I created Side Project Plan to share what I and many others have learned by turning our expertise into side projects that covered some or many of our bills. My side projects have also taught me new and valuable skills, and provided me with joy, a creative outlet, and peace of mind.

Because I’ve done this myself, and I’ve spoken with numerous others who have done the same, I can flatten the learning curve for you.

There are countless ways you can make money after hours, though Side Project Plan is primarily focused on one specific approach to building that side income, because it can produce multiple streams of income.

But for now, I want you to take away one message from this post: You can do more with what you’ve got than you realize, while maintaining your dignity, reputation, and even your day job.

It’s fulfilling, it’s noble, and now, more than ever, it’s vital.

Trust that you’ve got expertise. It’s relative.

(Feature photo courtesy of Olivier26.)

Digital Magazine Icon

Grow Your Small Business

Learn from the example of experts. Build an unstoppable personal brand no matter what industry you’re in.

No spam, ever. But you can unsubscribe any time.

Marketing with Bots: The Pros & The Cons

If you’re the least bit techie, you’ve heard of companies successfully marketing with bots. If you’re a more ‘analog’ small business owner, though, maybe not so much. But some are saying they’re the future of both lead generation through your website as well as customer service, so I want to share with you my greatest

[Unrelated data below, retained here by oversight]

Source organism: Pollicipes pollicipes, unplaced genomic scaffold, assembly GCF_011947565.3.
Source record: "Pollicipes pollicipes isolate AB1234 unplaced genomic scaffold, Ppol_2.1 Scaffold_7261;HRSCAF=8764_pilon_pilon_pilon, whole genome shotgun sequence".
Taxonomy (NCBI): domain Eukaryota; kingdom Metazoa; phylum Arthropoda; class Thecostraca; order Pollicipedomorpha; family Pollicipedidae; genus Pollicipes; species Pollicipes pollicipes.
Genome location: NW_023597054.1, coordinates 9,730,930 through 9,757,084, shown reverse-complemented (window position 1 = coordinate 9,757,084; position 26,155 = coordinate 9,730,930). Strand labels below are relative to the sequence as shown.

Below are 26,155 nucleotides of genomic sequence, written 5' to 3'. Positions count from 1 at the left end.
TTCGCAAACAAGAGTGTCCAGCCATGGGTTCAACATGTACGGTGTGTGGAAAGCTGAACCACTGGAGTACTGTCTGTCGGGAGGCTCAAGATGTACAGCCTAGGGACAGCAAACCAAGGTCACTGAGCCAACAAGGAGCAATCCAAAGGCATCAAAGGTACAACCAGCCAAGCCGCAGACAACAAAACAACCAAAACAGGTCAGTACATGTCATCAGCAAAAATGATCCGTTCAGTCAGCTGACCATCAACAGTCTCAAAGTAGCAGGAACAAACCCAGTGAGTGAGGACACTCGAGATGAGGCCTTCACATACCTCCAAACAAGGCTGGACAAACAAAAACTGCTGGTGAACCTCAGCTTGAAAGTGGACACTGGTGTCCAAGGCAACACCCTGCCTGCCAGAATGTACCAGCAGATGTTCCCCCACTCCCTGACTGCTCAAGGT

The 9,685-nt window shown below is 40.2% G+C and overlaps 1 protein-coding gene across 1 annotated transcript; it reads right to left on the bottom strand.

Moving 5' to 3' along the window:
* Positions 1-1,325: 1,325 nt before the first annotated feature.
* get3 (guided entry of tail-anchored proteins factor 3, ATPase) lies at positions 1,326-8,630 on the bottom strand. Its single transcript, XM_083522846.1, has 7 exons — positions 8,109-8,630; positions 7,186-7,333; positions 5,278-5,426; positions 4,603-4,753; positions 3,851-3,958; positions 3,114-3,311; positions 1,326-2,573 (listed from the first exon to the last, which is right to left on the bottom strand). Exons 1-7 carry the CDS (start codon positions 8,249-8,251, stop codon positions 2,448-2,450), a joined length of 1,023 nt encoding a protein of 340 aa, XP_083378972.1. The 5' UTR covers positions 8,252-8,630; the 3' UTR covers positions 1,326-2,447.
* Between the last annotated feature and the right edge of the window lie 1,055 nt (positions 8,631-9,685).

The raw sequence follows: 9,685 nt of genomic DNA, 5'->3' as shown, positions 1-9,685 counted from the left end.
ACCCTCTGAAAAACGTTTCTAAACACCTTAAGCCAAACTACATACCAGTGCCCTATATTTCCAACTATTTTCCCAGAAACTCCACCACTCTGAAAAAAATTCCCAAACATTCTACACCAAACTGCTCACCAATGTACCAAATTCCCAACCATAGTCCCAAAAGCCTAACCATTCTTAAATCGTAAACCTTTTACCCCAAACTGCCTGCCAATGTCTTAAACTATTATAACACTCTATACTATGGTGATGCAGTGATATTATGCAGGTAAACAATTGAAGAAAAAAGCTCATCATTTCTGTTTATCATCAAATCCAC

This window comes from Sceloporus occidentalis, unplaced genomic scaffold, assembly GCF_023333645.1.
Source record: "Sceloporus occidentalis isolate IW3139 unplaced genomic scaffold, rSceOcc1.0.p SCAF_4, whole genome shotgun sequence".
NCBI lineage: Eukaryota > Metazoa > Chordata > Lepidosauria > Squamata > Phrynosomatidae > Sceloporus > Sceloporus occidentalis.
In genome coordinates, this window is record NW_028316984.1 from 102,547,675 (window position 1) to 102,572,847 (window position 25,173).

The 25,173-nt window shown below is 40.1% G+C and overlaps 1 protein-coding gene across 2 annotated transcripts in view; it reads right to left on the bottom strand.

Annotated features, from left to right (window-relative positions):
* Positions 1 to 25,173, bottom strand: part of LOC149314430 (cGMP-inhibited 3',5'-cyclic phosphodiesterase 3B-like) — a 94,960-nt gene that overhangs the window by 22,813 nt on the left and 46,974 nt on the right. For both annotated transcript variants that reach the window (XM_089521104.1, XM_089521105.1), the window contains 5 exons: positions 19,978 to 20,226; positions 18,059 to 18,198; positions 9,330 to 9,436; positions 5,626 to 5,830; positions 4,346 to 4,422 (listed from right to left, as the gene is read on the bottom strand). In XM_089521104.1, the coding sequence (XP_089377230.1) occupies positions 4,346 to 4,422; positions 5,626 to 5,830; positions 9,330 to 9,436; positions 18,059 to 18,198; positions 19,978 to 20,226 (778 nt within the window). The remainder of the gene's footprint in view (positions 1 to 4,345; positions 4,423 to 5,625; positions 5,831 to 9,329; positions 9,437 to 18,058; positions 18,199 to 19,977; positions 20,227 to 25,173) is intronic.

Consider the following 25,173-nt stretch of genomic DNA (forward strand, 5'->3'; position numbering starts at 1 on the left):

Keep Reading...

CEOs with Personal Websites: 5 Examples to Follow

Most CEOs and small business owners don’t have personal websites. And yet, there are numerous examples of forward-thinking business leaders who have turned their own personal brands into business builders, starting with a personal website, but extending to other platforms from there. In many cases, people have used their personal website as an online resume

Keep Reading...

The Personal Brand of Joseph Ranseth, Vine Strategy

Today I take a look at the personal brand of Joseph Ranseth. I’ve done this now with Joseph, Rebekah Radice, and Phil Gerbyshak. And there are more to come. It’s a pretty fascinating thing to analyze—how a leader makes use of their personal brand to further the growth of their company. I call this building

Keep Reading...

Kill the Personal Website? No Way

Should you kill your personal website? Rachel Kaser of The Next Web answers this question with a yes, then gives the worst possible explanation as to the reasons why she answered that way, including convoluting the reasons why she issued her proclamation to kill the personal website in the first place. It makes no sense.

Keep Reading...

Finding New Revenue Streams for Your Small Business

First, a confession for anyone following. Technically I’m on day #29. I’ve missed two days recently. My Write Every Day Project now has a couple holes in it.) My schedule was impossible to put the finishing touches on a post this past weekend. Yesterday, I updated a feature on my website that threw me for

Keep Reading...

Are You the Face of Your Business?

This is a question for all the solopreneur and microbusiness owners out there. Those of you who may have a company that goes by a different name than your own, but have either no additional employees or only a few: Are you the face of your business? Your OWN business?  I’m running across countless microbusiness

Keep Reading...

Leave a Comment